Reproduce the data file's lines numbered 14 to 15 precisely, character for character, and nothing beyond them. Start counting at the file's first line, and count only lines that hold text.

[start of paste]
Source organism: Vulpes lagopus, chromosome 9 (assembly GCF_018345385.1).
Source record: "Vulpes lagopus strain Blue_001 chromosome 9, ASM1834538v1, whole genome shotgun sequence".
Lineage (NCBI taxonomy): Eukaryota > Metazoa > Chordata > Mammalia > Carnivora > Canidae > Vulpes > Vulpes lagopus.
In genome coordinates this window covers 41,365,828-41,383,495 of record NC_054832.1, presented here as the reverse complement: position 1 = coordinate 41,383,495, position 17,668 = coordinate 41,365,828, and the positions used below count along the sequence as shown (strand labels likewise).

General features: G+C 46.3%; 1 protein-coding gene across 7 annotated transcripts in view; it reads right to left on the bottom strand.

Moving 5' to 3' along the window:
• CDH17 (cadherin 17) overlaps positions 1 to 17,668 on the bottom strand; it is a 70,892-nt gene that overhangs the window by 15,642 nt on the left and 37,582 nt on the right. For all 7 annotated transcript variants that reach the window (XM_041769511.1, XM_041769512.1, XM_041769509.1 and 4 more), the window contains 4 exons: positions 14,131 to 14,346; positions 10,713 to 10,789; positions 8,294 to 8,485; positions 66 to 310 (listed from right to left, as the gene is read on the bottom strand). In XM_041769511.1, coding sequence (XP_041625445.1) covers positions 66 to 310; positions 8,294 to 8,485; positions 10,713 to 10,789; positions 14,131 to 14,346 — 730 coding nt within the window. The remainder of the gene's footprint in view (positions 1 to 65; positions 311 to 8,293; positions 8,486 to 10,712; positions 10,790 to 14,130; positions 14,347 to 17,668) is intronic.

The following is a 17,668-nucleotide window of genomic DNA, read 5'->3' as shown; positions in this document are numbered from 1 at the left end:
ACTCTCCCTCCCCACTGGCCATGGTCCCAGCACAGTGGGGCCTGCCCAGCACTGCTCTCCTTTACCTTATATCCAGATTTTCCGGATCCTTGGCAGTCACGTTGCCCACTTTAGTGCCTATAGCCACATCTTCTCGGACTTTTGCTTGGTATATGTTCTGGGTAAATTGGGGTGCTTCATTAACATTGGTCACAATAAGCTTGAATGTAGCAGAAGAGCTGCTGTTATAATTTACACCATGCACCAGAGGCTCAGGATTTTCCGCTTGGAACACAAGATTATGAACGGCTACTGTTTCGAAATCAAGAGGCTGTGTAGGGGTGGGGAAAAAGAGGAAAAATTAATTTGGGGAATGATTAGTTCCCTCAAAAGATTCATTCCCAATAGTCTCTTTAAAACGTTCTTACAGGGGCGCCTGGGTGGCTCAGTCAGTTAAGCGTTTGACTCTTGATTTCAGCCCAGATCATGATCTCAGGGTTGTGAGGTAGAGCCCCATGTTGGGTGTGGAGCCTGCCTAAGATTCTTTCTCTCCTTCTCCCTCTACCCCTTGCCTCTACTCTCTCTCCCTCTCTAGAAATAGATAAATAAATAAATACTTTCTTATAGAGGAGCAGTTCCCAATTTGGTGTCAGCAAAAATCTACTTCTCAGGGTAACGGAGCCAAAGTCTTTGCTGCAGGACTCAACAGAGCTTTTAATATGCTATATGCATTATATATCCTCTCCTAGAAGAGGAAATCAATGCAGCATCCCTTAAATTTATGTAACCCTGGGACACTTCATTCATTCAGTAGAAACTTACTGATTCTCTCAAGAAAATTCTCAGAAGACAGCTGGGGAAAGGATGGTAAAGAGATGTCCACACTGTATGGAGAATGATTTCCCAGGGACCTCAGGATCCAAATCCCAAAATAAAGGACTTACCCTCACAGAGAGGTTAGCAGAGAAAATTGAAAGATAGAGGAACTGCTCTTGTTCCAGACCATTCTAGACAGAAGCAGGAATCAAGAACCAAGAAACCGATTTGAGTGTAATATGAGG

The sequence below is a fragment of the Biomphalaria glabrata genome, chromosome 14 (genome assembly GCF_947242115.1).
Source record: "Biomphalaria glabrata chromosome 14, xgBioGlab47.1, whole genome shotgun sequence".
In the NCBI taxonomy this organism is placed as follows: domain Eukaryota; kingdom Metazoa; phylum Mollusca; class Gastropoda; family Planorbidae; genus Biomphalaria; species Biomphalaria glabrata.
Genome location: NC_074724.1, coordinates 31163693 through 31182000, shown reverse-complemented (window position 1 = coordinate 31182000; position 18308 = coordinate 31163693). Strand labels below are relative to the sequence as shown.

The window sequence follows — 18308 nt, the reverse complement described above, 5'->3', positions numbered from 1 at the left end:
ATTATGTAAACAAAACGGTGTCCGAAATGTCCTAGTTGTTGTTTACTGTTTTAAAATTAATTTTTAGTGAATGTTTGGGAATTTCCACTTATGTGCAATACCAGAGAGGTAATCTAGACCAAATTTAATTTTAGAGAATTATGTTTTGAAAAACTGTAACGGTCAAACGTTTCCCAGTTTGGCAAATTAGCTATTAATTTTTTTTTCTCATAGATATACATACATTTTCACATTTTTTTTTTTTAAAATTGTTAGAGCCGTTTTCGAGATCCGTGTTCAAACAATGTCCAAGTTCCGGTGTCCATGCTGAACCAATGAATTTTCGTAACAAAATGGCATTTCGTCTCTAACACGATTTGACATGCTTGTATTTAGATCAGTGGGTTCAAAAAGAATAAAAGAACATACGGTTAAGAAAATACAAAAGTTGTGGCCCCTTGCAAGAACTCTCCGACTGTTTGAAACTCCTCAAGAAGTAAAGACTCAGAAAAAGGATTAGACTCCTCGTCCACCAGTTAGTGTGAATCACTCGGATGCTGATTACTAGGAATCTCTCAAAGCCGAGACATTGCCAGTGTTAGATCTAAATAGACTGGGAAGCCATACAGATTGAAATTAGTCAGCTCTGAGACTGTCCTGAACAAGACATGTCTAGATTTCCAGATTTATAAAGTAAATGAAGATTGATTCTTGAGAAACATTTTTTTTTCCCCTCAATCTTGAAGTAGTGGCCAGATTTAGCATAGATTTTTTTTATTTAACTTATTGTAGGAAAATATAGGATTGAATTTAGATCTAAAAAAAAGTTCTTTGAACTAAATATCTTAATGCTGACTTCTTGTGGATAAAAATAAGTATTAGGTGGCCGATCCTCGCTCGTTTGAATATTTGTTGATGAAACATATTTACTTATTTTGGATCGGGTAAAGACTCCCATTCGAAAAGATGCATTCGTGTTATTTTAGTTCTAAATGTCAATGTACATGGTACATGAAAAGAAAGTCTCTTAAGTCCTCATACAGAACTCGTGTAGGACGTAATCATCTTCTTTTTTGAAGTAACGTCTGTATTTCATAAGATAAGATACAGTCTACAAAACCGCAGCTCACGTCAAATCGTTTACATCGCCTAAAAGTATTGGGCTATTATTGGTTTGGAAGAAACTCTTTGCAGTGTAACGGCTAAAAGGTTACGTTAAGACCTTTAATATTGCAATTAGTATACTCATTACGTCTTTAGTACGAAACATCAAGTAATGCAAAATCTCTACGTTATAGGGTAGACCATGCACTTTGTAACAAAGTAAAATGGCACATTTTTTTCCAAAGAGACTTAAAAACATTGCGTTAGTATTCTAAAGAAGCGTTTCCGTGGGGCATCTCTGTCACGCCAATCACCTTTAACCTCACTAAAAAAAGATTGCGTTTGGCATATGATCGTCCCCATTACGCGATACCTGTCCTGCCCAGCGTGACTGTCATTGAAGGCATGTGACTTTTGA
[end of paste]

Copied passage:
The window sequence follows — 18308 nt, the reverse complement described above, 5'->3', positions numbered from 1 at the left end:
ATTATGTAAACAAAACGGTGTCCGAAATGTCCTAGTTGTTGTTTACTGTTTTAAAATTAATTTTTAGTGAATGTTTGGGAATTTCCACTTATGTGCAATACCAGAGAGGTAATCTAGACCAAATTTAATTTTAGAGAATTATGTTTTGAAAAACTGTAACGGTCAAACGTTTCCCAGTTTGGCAAATTAGCTATTAATTTTTTTTTCTCATAGATATACATACATTTTCACATTTTTTTTTTTTAAAATTGTTAGAGCCGTTTTCGAGATCCGTGTTCAAACAATGTCCAAGTTCCGGTGTCCATGCTGAACCAATGAATTTTCGTAACAAAATGGCATTTCGTCTCTAACACGATTTGACATGCTTGTATTTAGATCAGTGGGTTCAAAAAGAATAAAAGAACATACGGTTAAGAAAATACAAAAGTTGTGGCCCCTTGCAAGAACTCTCCGACTGTTTGAAACTCCTCAAGAAGTAAAGACTCAGAAAAAGGATTAGACTCCTCGTCCACCAGTTAGTGTGAATCACTCGGATGCTGATTACTAGGAATCTCTCAAAGCCGAGACATTGCCAGTGTTAGATCTAAATAGACTGGGAAGCCATACAGATTGAAATTAGTCAGCTCTGAGACTGTCCTGAACAAGACATGTCTAGATTTCCAGATTTATAAAGTAAATGAAGATTGATTCTTGAGAAACATTTTTTTTTCCCCTCAATCTTGAAGTAGTGGCCAGATTTAGCATAGATTTTTTTTATTTAACTTATTGTAGGAAAATATAGGATTGAATTTAGATCTAAAAAAAAGTTCTTTGAACTAAATATCTTAATGCTGACTTCTTGTGGATAAAAATAAGTATTAGGTGGCCGATCCTCGCTCGTTTGAATATTTGTTGATGAAACATATTTACTTATTTTGGATCGGGTAAAGACTCCCATTCGAAAAGATGCATTCGTGTTATTTTAGTTCTAAATGTCAATGTACATGGTACATGAAAAGAAAGTCTCTTAAGTCCTCATACAGAACTCGTGTAGGACGTAATCATCTTCTTTTTTGAAGTAACGTCTGTATTTCATAAGATAAGATACAGTCTACAAAACCGCAGCTCACGTCAAATCGTTTACATCGCCTAAAAGTATTGGGCTATTATTGGTTTGGAAGAAACTCTTTGCAGTGTAACGGCTAAAAGGTTACGTTAAGACCTTTAATATTGCAATTAGTATACTCATTACGTCTTTAGTACGAAACATCAAGTAATGCAAAATCTCTACGTTATAGGGTAGACCATGCACTTTGTAACAAAGTAAAATGGCACATTTTTTTCCAAAGAGACTTAAAAACATTGCGTTAGTATTCTAAAGAAGCGTTTCCGTGGGGCATCTCTGTCACGCCAATCACCTTTAACCTCACTAAAAAAAGATTGCGTTTGGCATATGATCGTCCCCATTACGCGATACCTGTCCTGCCCAGCGTGACTGTCATTGAAGGCATGTGACTTTTGA